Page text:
Owl


The rehabbed Northern Saw-Whet Owl was photographed at the Wisconsin State Fair from the Schlitz Audubon Nature Center in Milwaukee.

The rehabbed Northern Saw-Whet Owl was photographed at the Wisconsin State Fair from the Schlitz Audubon Nature Center in Milwaukee.

Select this link to see photos or a slideshow of the Saw-Whet Owl

The Northern Saw-Whet Owl is a very small tame-like Owl brown in color with white braces on the back and brown streaking below, and with a pale buffy facial disc. It is fairly common but hard to spot in nature. It has a range from southeast Alaska, Canada, western and northeast United States to central Mexico. It has a habitat of forests, conifers and groves. They roost in dense cavities or in dense vegetation. Their diet is mostly small rodents, and swoop down on their prey at night from a high perch. These birds have exceptional hearing and vision at low light and night.

Select this link to see info on the Saw-Whet Owl

Select this link to see other info on Saw-Whet Owls

 

This Burrowing Owl was photographed in Badlands National Park in South Dakota

This Burrowing Owl was photographed in Badlands National Park in South Dakota

Select this link to see photos or a slideshow of the Burrowing Owl

The Burrowing Owl is a small tannish barred spotted owl with white chin stripe, round head, long legs, and stubby tail. It is often seen in open country by day standing erect on the ground or posts. It has a range of southwestern Canada, western United States, and Florida. It has a habitat of open grassland, prairies, farmland, airfields, and lives in burrows and prairie dog towns. The diet consists of insects and small mammals.

This Great Horned Owl was photographed at Wehr Nature Center in Milwaukee, Wisconsin

This Great Horned Owl was photographed at Wehr Nature Center in Milwaukee, Wisconsin

This Great Horned Owl was photographed with a VHS video in Muskego, Wisconsin in 1988.

This Great Horned Owl was photographed with a VHS video in Muskego, Wisconsin in 1988.

Select this link to see photos or a slideshow of the Great Horned Owl

The Great Horned Owl is either red-brown or gray in color with large tufts. It varies regionally from very dark to very pale and has a white throat bib. It habitats in North America in forests, mixed woodlands, streamsides, open country, shady suburbs, and city parks. It roosts during the day in high perches, and is active at night. It has no regular migration but may wander long distances in fall and winter. It’s diet is varied, mostly mammals and birds. May begin nesting very early in the North-late winter.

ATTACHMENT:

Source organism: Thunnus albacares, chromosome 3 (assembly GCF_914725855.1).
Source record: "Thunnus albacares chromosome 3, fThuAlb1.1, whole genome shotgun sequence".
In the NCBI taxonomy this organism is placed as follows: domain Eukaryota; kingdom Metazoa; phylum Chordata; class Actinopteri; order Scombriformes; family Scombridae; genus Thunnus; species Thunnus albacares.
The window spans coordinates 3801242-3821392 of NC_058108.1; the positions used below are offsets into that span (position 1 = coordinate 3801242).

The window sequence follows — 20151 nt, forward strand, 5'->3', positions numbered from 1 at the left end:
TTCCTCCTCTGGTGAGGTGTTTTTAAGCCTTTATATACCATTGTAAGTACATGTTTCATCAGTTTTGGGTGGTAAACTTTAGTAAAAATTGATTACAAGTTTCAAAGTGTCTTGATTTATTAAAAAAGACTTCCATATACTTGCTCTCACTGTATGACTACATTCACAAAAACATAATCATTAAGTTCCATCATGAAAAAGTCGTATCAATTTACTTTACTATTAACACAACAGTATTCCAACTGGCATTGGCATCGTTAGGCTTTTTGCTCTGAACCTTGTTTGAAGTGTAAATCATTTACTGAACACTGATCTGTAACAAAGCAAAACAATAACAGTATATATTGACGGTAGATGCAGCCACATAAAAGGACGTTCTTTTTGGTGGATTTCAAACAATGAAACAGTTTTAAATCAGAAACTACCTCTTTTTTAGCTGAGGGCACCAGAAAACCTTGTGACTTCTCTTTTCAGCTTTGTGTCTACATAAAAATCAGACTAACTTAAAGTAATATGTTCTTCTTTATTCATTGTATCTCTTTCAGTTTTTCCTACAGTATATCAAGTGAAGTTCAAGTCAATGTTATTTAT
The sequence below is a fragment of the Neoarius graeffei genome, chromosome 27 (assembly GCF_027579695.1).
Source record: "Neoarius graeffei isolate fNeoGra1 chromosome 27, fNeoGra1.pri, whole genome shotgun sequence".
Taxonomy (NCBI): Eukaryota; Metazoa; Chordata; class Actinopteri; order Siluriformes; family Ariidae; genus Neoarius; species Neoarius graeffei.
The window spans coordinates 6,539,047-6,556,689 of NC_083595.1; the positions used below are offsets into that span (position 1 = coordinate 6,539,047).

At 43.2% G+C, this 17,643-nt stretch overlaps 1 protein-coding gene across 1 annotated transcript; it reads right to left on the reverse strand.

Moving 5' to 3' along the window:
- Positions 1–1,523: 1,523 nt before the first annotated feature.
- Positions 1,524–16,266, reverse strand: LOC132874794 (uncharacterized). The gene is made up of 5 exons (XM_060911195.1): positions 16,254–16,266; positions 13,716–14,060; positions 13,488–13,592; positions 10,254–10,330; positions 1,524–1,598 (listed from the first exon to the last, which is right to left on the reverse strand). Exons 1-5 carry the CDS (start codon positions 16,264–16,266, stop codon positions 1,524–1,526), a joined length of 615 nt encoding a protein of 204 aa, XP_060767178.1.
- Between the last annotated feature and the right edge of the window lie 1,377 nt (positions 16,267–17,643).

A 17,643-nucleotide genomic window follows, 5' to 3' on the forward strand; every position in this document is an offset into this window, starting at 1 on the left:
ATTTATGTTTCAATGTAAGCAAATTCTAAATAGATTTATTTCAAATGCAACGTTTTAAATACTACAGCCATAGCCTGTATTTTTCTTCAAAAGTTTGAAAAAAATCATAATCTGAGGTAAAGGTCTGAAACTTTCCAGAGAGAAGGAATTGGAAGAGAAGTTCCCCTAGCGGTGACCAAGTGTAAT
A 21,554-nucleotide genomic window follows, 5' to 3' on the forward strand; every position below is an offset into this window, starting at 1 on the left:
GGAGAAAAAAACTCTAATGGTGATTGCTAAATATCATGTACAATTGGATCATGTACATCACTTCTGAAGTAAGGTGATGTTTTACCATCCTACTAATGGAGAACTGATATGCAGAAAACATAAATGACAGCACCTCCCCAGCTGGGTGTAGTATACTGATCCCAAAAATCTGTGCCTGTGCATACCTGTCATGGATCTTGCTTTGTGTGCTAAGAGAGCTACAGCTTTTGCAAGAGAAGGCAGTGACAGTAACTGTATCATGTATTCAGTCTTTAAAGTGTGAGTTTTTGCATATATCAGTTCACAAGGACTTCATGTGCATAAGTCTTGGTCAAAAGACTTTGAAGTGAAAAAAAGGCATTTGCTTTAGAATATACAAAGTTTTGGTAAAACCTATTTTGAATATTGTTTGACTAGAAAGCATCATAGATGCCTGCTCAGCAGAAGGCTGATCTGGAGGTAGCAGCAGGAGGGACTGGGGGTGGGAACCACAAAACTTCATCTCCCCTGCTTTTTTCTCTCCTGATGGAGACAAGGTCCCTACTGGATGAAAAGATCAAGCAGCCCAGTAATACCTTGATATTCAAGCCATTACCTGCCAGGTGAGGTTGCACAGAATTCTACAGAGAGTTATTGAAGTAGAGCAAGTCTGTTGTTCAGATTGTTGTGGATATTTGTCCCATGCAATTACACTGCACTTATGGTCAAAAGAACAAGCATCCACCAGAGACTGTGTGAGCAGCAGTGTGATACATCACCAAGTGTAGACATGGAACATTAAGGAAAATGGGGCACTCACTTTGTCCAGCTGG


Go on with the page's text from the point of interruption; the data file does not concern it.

This male Snowy Owl was photographed on 1/6/2012 at the South Shore Yacht Club pier in Bayview, Wisconsin

This male Snowy Owl was photographed on 1/6/2012 at the South Shore Yacht Club breakwater in Bayview, Wisconsin

This female Snowy Owl was photographed on 12/12/2012 at the South Shore Yacht Club pier

This female Snowy Owl was photographed on 12/12/2012 at the South Shore Yacht Club pier

This female Snowy owl was photographed at the Coast Guard Impoundment on Lake Michigan in Bayview, Wisconsin

This female Snowy owl was photographed at the Coast Guard Impoundment on Lake Michigan in Bayview, Wisconsin

This female Snowy Owl was photographed on 12/14/2012 at the South Shore Yacht Club pier

This female Snowy Owl was photographed on 12/14/2012 at the South Shore Yacht Club pier

Select this link to see photos or a slideshow of the Snowy Owl

The male Snowy Owl is a large white owl with a large round head yellow eyes, and a flecked or barred appearance. The female Snowy Owl has a darker appearance than the male. It is one of the few owls that can be seen during the daytime, however its distance is usually from afar. The range is the Arctic; circumpolar. In the winter it comes southward to Canada and the northern United States. It has a habitat of prairies, fields, marshes, beaches, dunes, breakwaters, and shorelines. It feeds on a variety of mammal prey such as lemmings, voles, squirrels, and birds.

Photo taken at the Wisconsin State Fair WE Energies Birds of Prey Show

Select this link to see photos or a slideshow of the Barn Owl

Owls are one of the oddest birds to photograph-their appearance photographed appears so smooth that the look is unreal. I have never seen a Barn Owl in its natural habitat, so I took the opportunity to see the WE Energies Birds of Prey show. Barn Owls can be found in woodlands, farms, barns, towns, belfries, and cliffs. It preys mostly on rodents.